Scarlett Johansson has joined a growing Hollywood call to ditch the embattled Golden Globes, slamming past “sexist questions and remarks” from member journalists of the Hollywood Foreign Press Assn. and calling for the industry to “step back” from the annual awards.
In a statement released Saturday, the Oscar-nominated actress revealed that her negative experiences with journalist members of the HFPA, which produces the Golden Globes, led to her refusal to participate in the group’s events. Johansson has received four career Globes nods to date, most recently in 2020 for her work in “Marriage Story.”
“As an actor promoting a film, one is expected to participate in awards season by attending press conferences as well as awards shows,” Johansson said. “In the past, this has often meant facing sexist questions and remarks by certain HFPA members that bordered on sexual harassment. It is the exact reason why I, for many years, refused to participate in their conferences.”
The “Black Widow” star urged the industry to divest from the awards body barring “necessary fundamental reform.”
“The HFPA is an organization that was legitimized by the likes of [former mogul] Harvey Weinstein to amass momentum for Academy recognition and the industry followed suit,” Johansson said. “Unless there is necessary fundamental reform within the organization, I believe it is time that we take a step back from the HFPA and focus on the importance and strength of unity within our unions and the industry as a whole.”
Johansson is the latest A-lister adding a voice to a swiftly growing chorus to boycott the glitzy Golden Globes, from the Hollywood stars and studios who have given them cultural currency for nearly 80 years. A coalition of more than 100 publicity agencies this week said they will continue to keep stars away from HFPA events until the group implements major reforms.
Months of sharp criticism have plagued the HFPA following a Feb. 21 Times investigation detailing allegations of ethical and financial improprieties within the association, as well as the revelation that the 86-member group — which controls one of the film industry’s most lucrative and prestigious awards — has no Black members.
HFPA members voted Thursday to adopt proposed reforms in response to the criticism. But the reforms were castigated as “window-dressing platitudes” by Time’s Up President and Chief Executive Tina Tchen.
On Friday, fellow Oscar-nominee Mark Ruffalo, who won the Golden Globe for best actor in a limited series this year for “I Know This Much Is True,” called the measures “discouraging.”
“It’s discouraging to see the HFPA, which has gained prominence and profited handsomely from their involvement with filmmakers and actors, resist the change that is being asked of them from many of the groups that have been most disenfranchised by their culture of secrecy and exclusion,” Ruffalo said. “Now is the time to step up and right the wrongs of the past. Honestly, as a recent winner of a Golden Globe, I cannot feel proud or happy about being a recipient of this award.”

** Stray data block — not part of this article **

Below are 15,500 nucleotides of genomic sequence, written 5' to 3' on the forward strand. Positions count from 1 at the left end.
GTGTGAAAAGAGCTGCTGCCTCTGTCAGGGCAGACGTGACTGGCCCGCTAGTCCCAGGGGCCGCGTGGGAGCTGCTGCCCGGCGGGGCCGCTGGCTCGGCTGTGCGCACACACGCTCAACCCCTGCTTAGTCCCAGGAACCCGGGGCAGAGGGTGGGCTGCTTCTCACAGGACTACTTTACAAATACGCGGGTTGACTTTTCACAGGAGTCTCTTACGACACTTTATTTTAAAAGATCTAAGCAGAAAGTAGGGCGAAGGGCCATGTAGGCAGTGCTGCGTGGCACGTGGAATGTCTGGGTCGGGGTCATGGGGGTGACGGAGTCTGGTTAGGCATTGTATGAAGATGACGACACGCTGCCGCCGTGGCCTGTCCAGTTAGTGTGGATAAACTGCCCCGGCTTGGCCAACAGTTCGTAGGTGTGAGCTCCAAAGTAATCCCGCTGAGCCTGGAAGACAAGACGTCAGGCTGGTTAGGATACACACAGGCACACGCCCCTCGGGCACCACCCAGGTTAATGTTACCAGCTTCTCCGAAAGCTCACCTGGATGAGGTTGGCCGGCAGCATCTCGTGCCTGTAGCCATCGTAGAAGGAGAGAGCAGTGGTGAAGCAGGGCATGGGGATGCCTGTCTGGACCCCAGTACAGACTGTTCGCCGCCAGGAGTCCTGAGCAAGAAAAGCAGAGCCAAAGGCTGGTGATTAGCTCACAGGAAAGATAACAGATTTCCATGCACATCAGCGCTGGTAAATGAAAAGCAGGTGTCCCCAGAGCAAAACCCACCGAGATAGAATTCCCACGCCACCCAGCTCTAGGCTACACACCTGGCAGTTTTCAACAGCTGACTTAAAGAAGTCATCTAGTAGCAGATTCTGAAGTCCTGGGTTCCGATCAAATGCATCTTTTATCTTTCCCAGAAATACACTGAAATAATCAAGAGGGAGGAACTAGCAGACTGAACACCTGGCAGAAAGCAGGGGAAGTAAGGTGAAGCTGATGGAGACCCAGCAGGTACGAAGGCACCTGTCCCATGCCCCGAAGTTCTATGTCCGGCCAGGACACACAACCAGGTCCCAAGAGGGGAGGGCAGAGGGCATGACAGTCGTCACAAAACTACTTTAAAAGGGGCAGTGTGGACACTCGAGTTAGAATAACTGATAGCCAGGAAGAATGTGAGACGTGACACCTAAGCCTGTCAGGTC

Also Friday, Netflix head Ted Sarandos, whose company dominated Globes wins at the 2021 awards, distanced the streamer from the HFPA until further notice. The move drew support from Ava DuVernay, Reese Witherspoon and Shonda Rhimes on Twitter.
“Today’s vote is an important first step,” Sarandos wrote in a letter first reported by Deadline. “However, we don’t believe these proposed new policies — particularly around the size and speed of membership growth — will tackle the HFPA’s systemic diversity and inclusion challenges, or the lack of clear standards for how your members should operate. So we’re stopping any activities with your organization until more meaningful changes are made.”
Fellow streaming service Amazon additionally vowed to stop working with the Globes organization in lieu of stronger reforms. “We have not been working with the HFPA since these issues were first raised, and like the rest of the industry, we are awaiting a sincere and significant resolution before moving forward,” Amazon Studios chief Jen Salke said a statement.
The HFPA has said it is committed to making transformational changes and has called for patience.
“We hear your concerns about the changes our association needs to make and want to assure you that we are working diligently on all of them,” HFPA President Ali Sar said in a letter to Sarandos. “We can assure you that our plan reflects input from our supporters and critics alike, and we truly believe that our plan will drive meaningful reform and inclusion within our Association and in a way that the entire industry can be proud of.”
Times staff writer Stacy Perman contributed to this report.